If you don’t read Joe Roberts blog 1winedude, you missed the one where he likened wine collecting with bestiality. Ok, it wasn’t that direct of a reference, but he went there. He was referring to the Rudy Kurniwan trial, which has been covered in nearly every news outlet there is. In short, Rudy Kurniawan has been found guilty of selling counterfeit wine through the mail and engaging in wire fraud.
One of the victims of Rudy Kurniawan’s wine fraud scheme was William I Koch. I happened to know Mr. Koch, and have had the privilege of being in his wine cellars more than once. He’s a very genuine man, who has a fantastic collection of wine. He is very proud of that collection, and rightfully so. Mr. Koch has taken great offense to the fraud perpetuated by Mr. Kurniawan, and has said “I want to shine a bright light on this whole fraud to show how bad it is.”
Getting back to Joe, Joe believes that we’ll never stamp out fraud in the fine wine collecting world. He loosely ties the collectors desire to obtain a rare wine to being in an aroused state where they would do something irrational, such as buy rare wines that could not exist. Joe goes on to say this is similar to how people would agree to finding bestiality enjoyable if they were in an already aroused state when answering the question. Not a terrible article, bestiality reference aside! I am paraphrasing here, so read his article for the whole story. The point is, Joe feels that since collectors have this irrational excitement over collecting rare fine wine, the fraud is so easily committed it’s almost a self fulfilling prophecy.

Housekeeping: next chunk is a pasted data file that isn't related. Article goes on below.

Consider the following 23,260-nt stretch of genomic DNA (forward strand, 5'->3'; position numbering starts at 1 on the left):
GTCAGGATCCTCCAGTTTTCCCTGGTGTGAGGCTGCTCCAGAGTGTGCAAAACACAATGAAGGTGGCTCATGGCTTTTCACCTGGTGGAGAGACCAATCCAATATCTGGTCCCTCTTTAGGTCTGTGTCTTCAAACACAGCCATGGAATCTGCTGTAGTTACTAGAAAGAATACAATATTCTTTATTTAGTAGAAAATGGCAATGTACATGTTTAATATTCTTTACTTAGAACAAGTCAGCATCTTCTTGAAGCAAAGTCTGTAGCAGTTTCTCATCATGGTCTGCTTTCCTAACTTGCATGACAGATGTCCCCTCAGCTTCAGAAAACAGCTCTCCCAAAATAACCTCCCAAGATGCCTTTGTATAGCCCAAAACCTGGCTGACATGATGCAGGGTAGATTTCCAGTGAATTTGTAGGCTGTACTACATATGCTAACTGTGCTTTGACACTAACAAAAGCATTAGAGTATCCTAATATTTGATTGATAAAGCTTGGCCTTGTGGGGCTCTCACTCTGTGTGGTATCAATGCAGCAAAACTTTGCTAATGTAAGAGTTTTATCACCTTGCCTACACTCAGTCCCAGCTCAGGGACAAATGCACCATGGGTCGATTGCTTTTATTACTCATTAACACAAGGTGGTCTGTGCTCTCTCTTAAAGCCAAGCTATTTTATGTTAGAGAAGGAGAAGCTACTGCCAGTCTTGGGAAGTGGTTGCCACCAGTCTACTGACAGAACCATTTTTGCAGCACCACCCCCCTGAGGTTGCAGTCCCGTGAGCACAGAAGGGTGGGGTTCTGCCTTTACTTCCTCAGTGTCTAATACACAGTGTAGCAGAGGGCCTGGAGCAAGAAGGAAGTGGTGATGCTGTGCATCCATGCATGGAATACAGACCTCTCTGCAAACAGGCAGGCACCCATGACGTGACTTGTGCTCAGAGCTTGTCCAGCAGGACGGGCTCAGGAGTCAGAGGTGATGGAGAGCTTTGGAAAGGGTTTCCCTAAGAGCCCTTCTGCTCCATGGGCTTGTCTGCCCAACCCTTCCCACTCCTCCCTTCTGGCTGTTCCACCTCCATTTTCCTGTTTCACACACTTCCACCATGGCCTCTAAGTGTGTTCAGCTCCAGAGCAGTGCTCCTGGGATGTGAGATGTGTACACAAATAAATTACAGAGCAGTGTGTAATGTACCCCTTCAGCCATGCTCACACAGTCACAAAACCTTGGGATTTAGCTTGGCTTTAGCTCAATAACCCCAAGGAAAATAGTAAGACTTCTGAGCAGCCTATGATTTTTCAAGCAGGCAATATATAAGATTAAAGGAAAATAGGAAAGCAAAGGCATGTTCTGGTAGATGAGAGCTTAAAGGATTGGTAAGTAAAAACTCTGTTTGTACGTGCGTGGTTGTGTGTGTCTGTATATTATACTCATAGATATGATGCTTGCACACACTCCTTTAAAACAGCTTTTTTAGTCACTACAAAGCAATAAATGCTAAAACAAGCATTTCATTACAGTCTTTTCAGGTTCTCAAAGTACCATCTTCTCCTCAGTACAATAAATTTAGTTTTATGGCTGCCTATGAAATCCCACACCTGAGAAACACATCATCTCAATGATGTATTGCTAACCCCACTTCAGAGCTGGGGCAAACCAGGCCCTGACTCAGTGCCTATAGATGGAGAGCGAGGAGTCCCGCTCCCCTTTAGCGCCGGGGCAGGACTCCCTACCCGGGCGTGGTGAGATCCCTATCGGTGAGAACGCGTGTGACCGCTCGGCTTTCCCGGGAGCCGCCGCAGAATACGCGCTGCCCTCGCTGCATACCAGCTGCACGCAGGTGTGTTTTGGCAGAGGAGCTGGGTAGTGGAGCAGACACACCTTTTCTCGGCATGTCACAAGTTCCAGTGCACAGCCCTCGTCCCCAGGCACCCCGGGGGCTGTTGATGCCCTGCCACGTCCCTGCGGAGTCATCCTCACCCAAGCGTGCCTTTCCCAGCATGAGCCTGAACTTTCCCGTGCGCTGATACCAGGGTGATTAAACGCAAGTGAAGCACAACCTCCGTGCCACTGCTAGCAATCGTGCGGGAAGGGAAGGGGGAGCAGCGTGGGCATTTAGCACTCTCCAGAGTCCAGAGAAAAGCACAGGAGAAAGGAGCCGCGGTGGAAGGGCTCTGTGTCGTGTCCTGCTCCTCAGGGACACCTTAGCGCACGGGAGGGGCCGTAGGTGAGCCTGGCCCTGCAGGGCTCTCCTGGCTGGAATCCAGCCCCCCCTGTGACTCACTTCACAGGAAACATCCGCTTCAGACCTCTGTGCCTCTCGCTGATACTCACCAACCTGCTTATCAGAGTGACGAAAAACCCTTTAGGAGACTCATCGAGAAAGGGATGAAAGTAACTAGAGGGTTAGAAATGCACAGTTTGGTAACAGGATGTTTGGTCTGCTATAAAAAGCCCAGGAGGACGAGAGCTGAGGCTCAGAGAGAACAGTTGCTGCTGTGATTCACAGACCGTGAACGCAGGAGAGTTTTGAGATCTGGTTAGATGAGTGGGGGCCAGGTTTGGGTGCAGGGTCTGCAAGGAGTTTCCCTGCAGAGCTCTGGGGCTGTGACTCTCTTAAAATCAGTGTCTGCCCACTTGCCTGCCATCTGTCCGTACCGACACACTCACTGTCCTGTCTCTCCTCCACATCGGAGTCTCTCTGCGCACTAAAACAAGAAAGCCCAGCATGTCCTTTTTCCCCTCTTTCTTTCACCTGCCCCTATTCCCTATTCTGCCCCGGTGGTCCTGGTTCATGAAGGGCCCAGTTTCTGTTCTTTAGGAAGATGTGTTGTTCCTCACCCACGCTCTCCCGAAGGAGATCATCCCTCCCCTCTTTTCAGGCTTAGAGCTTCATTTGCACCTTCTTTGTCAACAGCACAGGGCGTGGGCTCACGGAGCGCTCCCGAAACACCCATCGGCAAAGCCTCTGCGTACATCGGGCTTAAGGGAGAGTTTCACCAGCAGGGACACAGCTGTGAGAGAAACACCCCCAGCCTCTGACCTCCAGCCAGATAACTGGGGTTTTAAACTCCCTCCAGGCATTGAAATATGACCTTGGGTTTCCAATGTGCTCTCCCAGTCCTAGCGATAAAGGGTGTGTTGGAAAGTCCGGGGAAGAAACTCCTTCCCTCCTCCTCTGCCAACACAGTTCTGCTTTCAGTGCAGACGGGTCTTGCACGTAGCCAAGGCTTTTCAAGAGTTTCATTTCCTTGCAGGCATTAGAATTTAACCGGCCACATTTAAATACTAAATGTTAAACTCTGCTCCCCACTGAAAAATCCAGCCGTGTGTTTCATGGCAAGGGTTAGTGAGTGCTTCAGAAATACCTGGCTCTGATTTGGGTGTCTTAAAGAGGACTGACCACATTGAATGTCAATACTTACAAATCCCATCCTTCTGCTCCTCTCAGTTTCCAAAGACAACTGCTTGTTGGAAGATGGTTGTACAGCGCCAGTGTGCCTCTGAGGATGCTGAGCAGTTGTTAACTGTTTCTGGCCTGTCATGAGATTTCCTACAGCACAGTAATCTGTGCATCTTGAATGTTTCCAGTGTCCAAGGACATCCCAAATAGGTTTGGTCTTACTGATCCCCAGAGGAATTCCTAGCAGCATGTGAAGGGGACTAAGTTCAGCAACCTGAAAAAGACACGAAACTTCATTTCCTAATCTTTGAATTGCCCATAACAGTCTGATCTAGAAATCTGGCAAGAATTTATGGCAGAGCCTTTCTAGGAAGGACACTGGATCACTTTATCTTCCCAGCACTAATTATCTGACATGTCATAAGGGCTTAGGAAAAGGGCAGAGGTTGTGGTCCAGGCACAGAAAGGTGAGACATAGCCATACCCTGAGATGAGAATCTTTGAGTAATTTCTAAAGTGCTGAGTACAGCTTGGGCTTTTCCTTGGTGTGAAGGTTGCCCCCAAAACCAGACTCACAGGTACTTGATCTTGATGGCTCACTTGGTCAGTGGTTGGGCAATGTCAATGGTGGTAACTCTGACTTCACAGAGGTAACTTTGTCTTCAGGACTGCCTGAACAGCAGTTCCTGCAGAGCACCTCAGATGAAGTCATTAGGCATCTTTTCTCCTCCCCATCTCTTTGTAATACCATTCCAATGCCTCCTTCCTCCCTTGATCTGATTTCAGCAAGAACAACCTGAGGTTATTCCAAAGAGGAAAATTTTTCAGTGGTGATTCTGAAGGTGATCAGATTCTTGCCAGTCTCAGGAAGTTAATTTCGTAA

I don’t think I agree with his angle, however. It’s not necessarily the collector and their excitement over owning the rare gem that promotes the fraud. Rather, it’s the fact that regardless of how we try to stop it, no matter what the safeguards, fraud can be and is still perpetuated. The penalties for these frauds are no where near as severe as the rewards when committing it.
Look at medicare fraud as an example. There’s no aroused collector in that situation. And there are various agencies committed to stopping the fraud. And yet, hundreds of millions of dollars are lost annually because the reward of the fraud far outweighs the risk of being caught.
It’s the same for the wine world. It’s not about Mr Koch’s excitement to own a rare bottle of wine. That isn’t why the fraud happened. Rather, it is because the benefit to Rudy Kurniawan far outweighed the risk. No collector can be expected to know everything about every producer and vintage of wine for sale. Heck, no Master Sommelier can be expected to know that. While I agree with a buyer beware sentiment, until the punishment far exceeds the benefit, fraud will continue in our society. And let’s leave animals out of this, we have enough critter labels in the wine world.